Links:

National Geographic Photo Ark

Joel Sartore

Tennessee Aquarium

Footnote:

With Extinction on the Rise, Joel Sartore works to fill his Photo Ark

Last updated on November 13, 2021.

Photo of a rhinoceros, close up of face, black and white image.
Photo by jean wimmerlin on Unsplash.

When I first wrote this article, I’d already written about how the Trump administration weakened the Endangered Species Act (ESA) in 2019. A report from the United Nations report indicated that up to a million species may be threatened with extinction.1 One million!

“We are on the brink of a global extinction crisis. The Intergovernmental Science-Policy Platform on Biodiversity and Ecosystem Services (IPBES) found that up to one million plant and animal species face extinction, many within decades, because of human activities.” -Joel Sartore2

But despite the depressing news, I wanted to share something that truly inspired me.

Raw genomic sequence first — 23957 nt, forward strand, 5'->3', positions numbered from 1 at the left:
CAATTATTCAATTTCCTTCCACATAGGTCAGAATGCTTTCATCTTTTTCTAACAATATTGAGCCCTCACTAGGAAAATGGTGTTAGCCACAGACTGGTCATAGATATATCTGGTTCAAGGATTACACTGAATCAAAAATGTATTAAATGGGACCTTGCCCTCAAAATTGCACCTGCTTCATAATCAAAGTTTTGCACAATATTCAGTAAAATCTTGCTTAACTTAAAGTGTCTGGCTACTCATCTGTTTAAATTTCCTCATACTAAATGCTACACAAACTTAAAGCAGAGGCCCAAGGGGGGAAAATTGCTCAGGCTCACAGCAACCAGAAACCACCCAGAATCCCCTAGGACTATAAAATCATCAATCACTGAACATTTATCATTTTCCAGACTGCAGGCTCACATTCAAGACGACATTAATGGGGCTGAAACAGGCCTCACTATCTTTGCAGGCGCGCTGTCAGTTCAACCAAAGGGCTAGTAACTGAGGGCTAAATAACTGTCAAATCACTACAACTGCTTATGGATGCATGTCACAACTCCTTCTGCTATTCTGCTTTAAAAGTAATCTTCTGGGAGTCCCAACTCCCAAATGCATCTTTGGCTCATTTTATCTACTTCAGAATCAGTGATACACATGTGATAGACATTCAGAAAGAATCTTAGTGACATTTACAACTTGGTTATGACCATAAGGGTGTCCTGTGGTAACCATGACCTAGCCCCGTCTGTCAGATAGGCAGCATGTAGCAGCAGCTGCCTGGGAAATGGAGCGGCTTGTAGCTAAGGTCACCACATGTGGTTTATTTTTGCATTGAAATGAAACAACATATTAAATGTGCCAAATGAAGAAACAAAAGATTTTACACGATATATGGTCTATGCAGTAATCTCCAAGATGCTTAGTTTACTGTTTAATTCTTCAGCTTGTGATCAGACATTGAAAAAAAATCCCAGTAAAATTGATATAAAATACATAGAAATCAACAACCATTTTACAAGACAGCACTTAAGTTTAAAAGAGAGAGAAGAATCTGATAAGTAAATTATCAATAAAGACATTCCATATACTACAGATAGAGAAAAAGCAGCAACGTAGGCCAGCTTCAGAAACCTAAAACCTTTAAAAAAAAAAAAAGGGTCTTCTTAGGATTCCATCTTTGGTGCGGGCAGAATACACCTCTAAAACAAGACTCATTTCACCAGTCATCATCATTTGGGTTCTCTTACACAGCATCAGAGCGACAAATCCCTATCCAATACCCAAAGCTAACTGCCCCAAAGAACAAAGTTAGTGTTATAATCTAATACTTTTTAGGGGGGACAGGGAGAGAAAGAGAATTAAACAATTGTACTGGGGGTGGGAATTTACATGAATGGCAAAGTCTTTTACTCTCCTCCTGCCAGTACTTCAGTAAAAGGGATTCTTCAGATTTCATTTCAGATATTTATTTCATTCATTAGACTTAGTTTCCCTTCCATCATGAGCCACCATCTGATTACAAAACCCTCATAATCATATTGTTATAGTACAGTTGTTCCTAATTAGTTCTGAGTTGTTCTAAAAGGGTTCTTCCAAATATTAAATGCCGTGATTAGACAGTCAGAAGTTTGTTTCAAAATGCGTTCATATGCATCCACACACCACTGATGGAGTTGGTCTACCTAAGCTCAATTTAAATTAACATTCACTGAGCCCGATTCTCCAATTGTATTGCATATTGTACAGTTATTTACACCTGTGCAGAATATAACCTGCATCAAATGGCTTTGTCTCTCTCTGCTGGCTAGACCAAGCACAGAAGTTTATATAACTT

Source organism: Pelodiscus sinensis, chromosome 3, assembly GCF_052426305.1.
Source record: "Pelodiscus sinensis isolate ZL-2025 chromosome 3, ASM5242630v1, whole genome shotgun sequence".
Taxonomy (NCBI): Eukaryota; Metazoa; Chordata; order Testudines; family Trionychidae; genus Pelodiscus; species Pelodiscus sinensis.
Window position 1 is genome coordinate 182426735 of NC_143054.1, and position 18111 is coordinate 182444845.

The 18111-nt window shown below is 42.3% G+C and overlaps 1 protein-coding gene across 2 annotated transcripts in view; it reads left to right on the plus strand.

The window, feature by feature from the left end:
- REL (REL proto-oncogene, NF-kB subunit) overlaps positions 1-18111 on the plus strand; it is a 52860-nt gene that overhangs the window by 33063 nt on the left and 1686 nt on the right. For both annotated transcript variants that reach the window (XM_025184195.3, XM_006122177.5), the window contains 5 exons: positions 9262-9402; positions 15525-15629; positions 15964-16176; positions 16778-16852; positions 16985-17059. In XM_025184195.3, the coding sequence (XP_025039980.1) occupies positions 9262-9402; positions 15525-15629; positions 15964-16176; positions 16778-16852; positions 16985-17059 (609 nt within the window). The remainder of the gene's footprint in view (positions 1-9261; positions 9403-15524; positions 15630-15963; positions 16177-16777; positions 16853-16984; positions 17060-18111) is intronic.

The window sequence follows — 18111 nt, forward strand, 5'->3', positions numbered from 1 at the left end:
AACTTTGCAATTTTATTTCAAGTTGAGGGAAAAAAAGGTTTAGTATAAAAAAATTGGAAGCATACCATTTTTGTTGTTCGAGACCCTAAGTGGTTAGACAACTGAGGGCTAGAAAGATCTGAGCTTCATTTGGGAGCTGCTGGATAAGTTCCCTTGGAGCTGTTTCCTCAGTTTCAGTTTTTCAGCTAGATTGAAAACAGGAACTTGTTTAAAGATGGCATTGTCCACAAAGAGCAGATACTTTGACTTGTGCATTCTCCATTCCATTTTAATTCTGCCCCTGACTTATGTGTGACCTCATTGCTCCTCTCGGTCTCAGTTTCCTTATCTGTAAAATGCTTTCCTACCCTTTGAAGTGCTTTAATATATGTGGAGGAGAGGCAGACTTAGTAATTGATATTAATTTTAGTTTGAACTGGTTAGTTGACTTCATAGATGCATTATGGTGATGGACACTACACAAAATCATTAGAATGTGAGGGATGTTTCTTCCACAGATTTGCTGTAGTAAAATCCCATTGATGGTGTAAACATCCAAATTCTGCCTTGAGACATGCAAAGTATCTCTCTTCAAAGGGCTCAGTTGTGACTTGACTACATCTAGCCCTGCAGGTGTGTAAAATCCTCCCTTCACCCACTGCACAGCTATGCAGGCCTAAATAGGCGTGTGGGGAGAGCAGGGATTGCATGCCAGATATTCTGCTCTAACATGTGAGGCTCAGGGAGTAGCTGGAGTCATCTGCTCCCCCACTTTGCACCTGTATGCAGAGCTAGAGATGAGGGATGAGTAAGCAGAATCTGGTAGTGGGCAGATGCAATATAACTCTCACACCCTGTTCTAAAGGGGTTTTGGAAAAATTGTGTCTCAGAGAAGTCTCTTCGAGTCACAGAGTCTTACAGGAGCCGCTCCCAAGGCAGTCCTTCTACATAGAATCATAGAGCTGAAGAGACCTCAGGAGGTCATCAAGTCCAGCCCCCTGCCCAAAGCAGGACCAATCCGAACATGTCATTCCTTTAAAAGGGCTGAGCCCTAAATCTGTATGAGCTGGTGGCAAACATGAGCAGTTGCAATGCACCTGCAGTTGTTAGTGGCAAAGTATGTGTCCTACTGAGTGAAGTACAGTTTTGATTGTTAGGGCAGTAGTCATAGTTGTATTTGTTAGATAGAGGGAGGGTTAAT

National Geographic October 2019 cover of a dying rhinoceros
Cover of National Geographic October 2019, available for purchase at bookstores and online.

We’re Losing Species at an Alarming Rate

This cover of National Geographic caught my eye and I checked it out from the library. It features a keeper at a conservancy in Kenya saying goodbye to the last male northern white rhinoceros. Yes, you read that correctly – the last male. There are two females left. In the whole world.3

How did it come to this? Mostly from human activity such as poaching, pollution, habitat destruction for land and logging, pesticides, and climate change. The rhinoceros is a keystone species with a 50 million-year-old lineage, and in just the last 100 years we have brought it to near extinction. The author of the article wrote, “Watching a creature die—one who is the last of its kind—is something I hope never to experience again. It felt like watching our own demise.”4

Photo of a newborn sea turtle on the beach, black and white image.
Photo by Alfonso Navarro on Unsplash.

“When we see ourselves as part of nature, we understand that saving nature is really about saving ourselves.” -Ami Vitale, National Geographic5

Joel Sartore & The Photo Ark

The same issue of National Geographic featured an article about Joel Sartore, a photographer who has worked for the magazine for 25 years. The Photo Ark6 is “an effort to document every species living in zoos and wildlife sanctuaries,” and Sartore has photographed nearly 11,000 species. The goal is 20,000.7